As I began reading the July 30 bicycle-crash column, “Looking for Heather,” I began thinking, “Hmmm; I didn’t know my brother Paul was a writer.” The photo wasn’t …
As I began reading the July 30 bicycle-crash column, “Looking for Heather,” I began thinking, “Hmmm; I didn’t know my brother Paul was a writer.” The photo wasn’t Paul though; it was the battered mug of Mark Davis, yet the painful circumstances described sounded eerily familiar.
I’ve written several columns about Paul’s fluke bicycle/horse/luggage injuries. In fact, the last one I titled, “The man of 1,000 ribs.” It must have been written just before COVID because my first line was, “Just as sure as I’ll break wind sometime in March, my brother Paul will break a bone.”
Mark mentioned he’s no stranger to cycling, referencing long-distance rides with, “but that was decades ago.” There’s where Paul and Mark’s tales deviate, since Paul pretty much just became a serious biker in 2017, when he began a 2,500 mile odyssey to raise money and awareness for fighting cancer — which took his wife of 44 years, Shelia.
As did Mark during his initial cycling comeback, Paul traveled alone, from a cancer center in Texas to Johns Hopkins in Baltimore. Somehow he returned with all his ribs intact — a fluke in itself.
Oh, but ribs are just the tip of the iceberg. There’s been pulled groins, torn rotator cuffs, broken toes (the aforementioned luggage) and even cactus quills in several tender areas extracted by nurses. That was from an impulsively planned landing when falling from his horse in the McCullough Peaks while trying to catch his wind-blown hat on a dead gallop. You name it; Paul’s broken it.
But getting back to the doppelganger of biking mishaps, Paul and his Godsend wife of 2 1/2 years, Jane Miller, teamed up last year for the annual Peaks-to-Conga ride to and from Shell. More experienced after his maiden, cross-country pedal, he wisely decided Jane should be the lead rider so he wouldn’t get too far ahead. That was working till midway through the first leg, when he looked up to see Jane had stopped for a drink of water. Groping for the unfamiliar brakes on his loaner bicycle, you might say that, for the second time, he fell hard for the gal.
Quoting Mr. Davis, “While following my riding partner, I looked up to see his back tire within 2 inches of my front tire.” Thusly, Paul and Mark — although strangers on far-removed asphalt surfaces — were both on the ground stunned and badly hurtin’, but in an entirely optimistic way. Mark remembers telling Heather, his passing motorist savior, he was OK to continue his ride. Back home, with his face swelled up like an old catcher’s mitt, objections from wife Diana, who like Nurse Jane, has “had years of assisting those in need,” prevailed and four to six weeks recovery time was the diagnosis for his arm and hand.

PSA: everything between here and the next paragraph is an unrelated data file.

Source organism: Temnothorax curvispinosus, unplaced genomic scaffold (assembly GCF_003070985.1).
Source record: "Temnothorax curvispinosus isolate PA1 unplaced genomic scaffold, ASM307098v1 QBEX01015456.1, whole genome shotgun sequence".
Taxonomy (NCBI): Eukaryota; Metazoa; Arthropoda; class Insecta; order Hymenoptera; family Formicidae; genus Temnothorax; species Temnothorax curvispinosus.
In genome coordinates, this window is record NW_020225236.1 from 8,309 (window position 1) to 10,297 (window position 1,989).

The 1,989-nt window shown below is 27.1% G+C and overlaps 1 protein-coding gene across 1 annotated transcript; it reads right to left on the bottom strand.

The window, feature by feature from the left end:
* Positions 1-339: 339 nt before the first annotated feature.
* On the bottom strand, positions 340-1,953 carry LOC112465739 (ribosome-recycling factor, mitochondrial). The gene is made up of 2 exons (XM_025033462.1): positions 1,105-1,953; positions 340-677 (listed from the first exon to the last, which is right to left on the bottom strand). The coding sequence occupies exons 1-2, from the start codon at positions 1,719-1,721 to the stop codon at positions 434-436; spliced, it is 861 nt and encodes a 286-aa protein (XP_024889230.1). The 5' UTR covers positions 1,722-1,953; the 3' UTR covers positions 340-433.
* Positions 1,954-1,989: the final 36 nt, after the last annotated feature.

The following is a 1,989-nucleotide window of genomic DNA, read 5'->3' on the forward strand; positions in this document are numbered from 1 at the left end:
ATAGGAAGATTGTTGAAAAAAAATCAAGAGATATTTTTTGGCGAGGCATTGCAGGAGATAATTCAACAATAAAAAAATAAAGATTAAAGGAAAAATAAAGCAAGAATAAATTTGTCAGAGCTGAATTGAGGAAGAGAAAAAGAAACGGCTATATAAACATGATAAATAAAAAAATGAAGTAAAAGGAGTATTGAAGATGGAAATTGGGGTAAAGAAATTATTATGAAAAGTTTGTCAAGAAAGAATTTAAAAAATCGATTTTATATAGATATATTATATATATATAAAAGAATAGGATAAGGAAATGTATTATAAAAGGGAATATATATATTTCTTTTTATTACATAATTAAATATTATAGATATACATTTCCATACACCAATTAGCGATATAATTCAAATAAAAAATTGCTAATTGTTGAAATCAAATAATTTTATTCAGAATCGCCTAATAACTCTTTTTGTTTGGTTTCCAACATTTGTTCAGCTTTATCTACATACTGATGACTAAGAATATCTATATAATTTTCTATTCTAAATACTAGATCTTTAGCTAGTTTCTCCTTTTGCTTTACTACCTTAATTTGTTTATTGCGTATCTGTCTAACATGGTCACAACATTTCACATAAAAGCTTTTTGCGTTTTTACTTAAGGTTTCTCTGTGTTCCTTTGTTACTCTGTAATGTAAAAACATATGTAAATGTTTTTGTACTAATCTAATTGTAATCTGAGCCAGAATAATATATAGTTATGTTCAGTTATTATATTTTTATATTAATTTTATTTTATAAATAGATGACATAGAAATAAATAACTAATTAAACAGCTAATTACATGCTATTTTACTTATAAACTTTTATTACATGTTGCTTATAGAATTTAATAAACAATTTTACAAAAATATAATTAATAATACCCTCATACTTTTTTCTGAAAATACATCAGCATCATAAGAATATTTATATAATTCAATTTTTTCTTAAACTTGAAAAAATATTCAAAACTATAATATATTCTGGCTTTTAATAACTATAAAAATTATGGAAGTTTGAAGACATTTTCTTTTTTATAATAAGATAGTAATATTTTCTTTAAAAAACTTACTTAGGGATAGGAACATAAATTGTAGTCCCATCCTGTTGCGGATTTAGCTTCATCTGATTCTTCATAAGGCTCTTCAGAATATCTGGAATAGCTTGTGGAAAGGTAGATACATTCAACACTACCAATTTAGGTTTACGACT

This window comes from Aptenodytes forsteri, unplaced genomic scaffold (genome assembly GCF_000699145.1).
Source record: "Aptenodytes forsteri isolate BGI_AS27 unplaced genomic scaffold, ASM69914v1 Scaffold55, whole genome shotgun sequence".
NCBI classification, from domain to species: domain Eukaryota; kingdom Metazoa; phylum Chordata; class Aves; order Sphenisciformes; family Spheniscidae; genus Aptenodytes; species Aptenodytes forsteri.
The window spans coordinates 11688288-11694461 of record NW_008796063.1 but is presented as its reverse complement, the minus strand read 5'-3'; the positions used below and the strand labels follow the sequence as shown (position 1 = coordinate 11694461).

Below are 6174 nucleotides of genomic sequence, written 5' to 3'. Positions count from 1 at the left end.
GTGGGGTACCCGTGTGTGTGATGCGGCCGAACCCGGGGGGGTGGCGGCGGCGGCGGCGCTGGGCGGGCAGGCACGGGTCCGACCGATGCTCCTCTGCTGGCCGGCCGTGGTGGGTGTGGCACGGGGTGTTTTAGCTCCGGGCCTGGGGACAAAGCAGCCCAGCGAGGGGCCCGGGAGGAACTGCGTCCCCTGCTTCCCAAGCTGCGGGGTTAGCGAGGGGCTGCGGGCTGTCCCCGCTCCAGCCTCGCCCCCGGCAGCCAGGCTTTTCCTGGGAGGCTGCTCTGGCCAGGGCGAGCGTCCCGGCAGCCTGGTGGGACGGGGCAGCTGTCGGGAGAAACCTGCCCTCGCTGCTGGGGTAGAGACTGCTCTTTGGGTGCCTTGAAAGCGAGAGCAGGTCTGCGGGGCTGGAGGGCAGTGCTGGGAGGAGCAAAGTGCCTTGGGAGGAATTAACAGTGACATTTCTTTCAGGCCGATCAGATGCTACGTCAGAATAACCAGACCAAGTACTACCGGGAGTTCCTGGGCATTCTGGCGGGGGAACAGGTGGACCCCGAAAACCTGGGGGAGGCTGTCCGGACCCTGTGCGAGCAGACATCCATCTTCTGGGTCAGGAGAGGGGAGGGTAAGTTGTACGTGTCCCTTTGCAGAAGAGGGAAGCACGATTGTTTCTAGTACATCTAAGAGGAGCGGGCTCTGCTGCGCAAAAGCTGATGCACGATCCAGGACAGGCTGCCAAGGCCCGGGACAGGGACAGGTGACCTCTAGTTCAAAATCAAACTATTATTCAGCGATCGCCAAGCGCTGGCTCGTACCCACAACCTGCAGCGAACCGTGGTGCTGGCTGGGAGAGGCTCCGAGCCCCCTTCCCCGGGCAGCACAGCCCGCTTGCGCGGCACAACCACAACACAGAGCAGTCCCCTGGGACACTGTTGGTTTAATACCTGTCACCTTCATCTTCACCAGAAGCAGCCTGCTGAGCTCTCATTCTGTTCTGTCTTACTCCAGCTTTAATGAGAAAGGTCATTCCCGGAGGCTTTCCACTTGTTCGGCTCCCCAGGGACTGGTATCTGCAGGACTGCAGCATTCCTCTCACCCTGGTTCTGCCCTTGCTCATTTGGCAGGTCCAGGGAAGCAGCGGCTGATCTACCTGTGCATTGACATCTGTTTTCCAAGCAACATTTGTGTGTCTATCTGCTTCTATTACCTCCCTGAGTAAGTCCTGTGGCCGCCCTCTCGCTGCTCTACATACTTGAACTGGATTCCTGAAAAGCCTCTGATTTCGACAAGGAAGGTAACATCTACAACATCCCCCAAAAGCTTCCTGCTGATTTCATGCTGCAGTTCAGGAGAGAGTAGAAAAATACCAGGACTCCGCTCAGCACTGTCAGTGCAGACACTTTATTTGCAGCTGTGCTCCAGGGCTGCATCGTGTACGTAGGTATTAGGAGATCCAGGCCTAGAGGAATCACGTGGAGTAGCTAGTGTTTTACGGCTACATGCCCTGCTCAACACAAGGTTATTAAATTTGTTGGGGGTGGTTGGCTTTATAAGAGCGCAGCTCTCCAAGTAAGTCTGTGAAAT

Paul, while on the ground twisted up like Beetle Bailey after a beating from Sarge, also insisted he could continue pedaling. Bride Jane’s better judgment dictated a trip to the ER where his diagnosis was six broken ribs and a punctured lung. As I said in that column recount, he was probably thinking, “See? I told you I could have kept going.”
Not long after, Paul and Jane returned from a goodwill medical trip to Ecuador, where once again he came home unbroken. The first night back though, his elderly prostate insisted on a wee-hour trip to the bathroom. At some point in that dark hallway, his big toe connected dead-center with the suitcase Jane had carefully placed against the wall away from traffic. The little piggy was so badly broken, Jane ordered a wooden shoe online to keep it stable and protected. The Little Dutch Boy was again grounded.
Mark similarly wasn’t one to rest on his aching laurels, so soon after his collision, went on a hike with his “back tire friend” James, and with his dominant arm disabled, fell hard enough to the ground to cause another passing motorist to pull over in concern. Nothing re-broken, but the bad elbow took the brunt and, as Mark shamelessly admitted, he darn-near wept.
These aging warriors need to be more like me. Sure, I too live on the edge … the edge of my couch. Except for once in the middle of an extreme-sport dream, I have never fallen off or broken anything. The best offense is a good defense.